Sunday, May 18, 2014
Brought to You by the Letter "B"
So I asked my Aunt Claire, who told me that it was my grandfather's mother, Brana.
Looking the name up in my copy of the Complete Dictionary of English and Hebrew First Names, I could not find it as Aunt Claire spelled it: B-r-a-n-a.
However, the last entry on the bottom of page 294 is "Brina." In addition to noting a Hebrew spelling of bet-resh-yud-yud-nun-aleph, the entry says, "From the Yiddish, meaning 'brown.' Also, from the Slavic, meaning 'protector.'"
The first entry on the top of page 295 is "Brine." Like the English spelling, which is nearly identical to Brina except for the last letter, so too does the Hebrew spelling have a different letter at the end: bet-resh-yud-yud-nun-ayin. The description of the name, however, is identical: "From the Yiddish, meaning 'brown.' Akin to Brune."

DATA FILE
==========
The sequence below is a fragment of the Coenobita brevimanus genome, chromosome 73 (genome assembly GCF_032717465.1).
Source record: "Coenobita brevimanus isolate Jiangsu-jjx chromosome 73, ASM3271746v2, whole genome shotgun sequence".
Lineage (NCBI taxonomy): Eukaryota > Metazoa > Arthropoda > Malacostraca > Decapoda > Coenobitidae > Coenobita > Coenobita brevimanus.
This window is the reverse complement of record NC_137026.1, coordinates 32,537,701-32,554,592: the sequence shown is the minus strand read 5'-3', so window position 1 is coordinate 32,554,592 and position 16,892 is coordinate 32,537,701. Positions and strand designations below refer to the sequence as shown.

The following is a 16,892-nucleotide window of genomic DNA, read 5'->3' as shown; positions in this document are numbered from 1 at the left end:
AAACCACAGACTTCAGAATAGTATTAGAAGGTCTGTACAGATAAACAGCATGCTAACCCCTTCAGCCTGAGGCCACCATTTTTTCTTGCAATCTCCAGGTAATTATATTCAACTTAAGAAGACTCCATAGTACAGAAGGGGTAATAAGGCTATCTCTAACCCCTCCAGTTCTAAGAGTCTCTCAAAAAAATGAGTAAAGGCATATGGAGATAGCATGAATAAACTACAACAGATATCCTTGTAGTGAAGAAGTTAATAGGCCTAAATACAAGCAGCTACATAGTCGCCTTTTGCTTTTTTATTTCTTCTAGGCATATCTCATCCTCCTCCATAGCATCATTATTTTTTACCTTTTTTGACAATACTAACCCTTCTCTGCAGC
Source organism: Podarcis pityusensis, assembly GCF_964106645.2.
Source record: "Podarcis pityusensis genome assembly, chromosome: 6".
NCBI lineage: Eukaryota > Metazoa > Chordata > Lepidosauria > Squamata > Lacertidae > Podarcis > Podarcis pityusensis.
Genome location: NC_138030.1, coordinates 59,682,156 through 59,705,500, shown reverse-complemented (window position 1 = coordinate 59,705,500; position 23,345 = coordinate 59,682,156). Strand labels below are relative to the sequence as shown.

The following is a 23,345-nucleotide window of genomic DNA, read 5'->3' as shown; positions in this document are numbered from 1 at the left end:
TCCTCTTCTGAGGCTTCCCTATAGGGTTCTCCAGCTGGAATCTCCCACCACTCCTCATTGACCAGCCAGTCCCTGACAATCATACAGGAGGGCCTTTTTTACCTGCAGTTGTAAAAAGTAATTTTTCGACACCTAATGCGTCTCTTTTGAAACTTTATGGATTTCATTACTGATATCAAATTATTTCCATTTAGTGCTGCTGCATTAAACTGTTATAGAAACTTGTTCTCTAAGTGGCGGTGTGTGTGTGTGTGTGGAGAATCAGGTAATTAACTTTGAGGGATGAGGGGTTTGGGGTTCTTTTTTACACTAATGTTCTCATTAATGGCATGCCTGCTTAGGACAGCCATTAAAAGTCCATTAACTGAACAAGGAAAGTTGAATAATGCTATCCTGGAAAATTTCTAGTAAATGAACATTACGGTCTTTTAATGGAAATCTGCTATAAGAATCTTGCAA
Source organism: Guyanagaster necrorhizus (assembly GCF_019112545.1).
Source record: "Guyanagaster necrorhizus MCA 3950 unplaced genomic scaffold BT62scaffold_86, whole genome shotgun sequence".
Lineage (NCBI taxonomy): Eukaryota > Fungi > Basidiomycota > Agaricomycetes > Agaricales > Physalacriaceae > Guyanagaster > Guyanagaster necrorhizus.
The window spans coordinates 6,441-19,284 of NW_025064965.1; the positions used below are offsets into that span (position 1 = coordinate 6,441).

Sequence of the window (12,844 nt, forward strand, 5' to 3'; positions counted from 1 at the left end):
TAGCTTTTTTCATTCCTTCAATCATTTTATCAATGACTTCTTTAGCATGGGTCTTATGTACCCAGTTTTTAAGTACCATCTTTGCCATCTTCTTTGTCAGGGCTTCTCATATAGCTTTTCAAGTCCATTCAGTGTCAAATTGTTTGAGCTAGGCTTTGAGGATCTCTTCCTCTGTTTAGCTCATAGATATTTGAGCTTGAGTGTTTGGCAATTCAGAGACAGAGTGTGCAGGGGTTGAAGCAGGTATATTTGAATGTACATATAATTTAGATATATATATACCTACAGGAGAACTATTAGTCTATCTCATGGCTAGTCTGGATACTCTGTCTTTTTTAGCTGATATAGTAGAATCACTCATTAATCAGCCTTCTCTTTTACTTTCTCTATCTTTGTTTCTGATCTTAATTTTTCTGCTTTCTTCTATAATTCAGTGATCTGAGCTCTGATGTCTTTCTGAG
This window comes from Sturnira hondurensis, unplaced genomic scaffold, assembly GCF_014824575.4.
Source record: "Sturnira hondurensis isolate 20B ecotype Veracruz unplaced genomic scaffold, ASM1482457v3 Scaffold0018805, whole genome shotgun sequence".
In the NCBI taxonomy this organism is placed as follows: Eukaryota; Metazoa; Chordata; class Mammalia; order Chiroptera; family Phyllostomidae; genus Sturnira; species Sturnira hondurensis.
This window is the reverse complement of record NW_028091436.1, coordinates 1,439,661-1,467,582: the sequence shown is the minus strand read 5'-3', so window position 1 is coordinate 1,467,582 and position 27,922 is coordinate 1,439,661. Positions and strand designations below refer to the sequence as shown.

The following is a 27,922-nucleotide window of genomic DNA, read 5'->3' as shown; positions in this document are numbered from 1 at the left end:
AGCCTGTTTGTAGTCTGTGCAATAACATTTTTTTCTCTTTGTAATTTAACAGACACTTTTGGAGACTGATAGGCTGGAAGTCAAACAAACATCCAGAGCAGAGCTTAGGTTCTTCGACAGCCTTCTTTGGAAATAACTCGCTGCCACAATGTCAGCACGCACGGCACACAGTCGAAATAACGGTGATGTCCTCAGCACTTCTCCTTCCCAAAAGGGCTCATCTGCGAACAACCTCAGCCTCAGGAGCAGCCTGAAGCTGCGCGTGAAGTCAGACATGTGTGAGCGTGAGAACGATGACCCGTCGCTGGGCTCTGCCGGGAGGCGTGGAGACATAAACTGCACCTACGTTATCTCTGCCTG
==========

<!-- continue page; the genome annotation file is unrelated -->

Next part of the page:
Here's what Kolatch has to say about Brune: "From the Yiddish, meaning 'brown,' or from the German name Brunhild, meaning 'fighter in armor.' See also Brina and Brine." Like the English, the Hebrew spelling is slightly different than the two previous names: bet-resh-vav-nun-ayin.
Satisfied that one of these variants was my great-grandmother's name, I asked Aunt Claire what she knew about her. She said she didn't know much except that she'd died young, and that nobody talked much about her. Her husband, Jacob, for whom I am named, remarried and lived into his 90s.
I have to admit that Aunt Claire's descriptions of her paternal grandparents make me wonder if it was Brina who carried the BRCA gene mutation that appears to have been passed along to my grandfather (he died from prostate cancer), and definitely came down to my mom, to my aunt, and to me.
Although we'll never know the answer, of course, it seems plausible to me.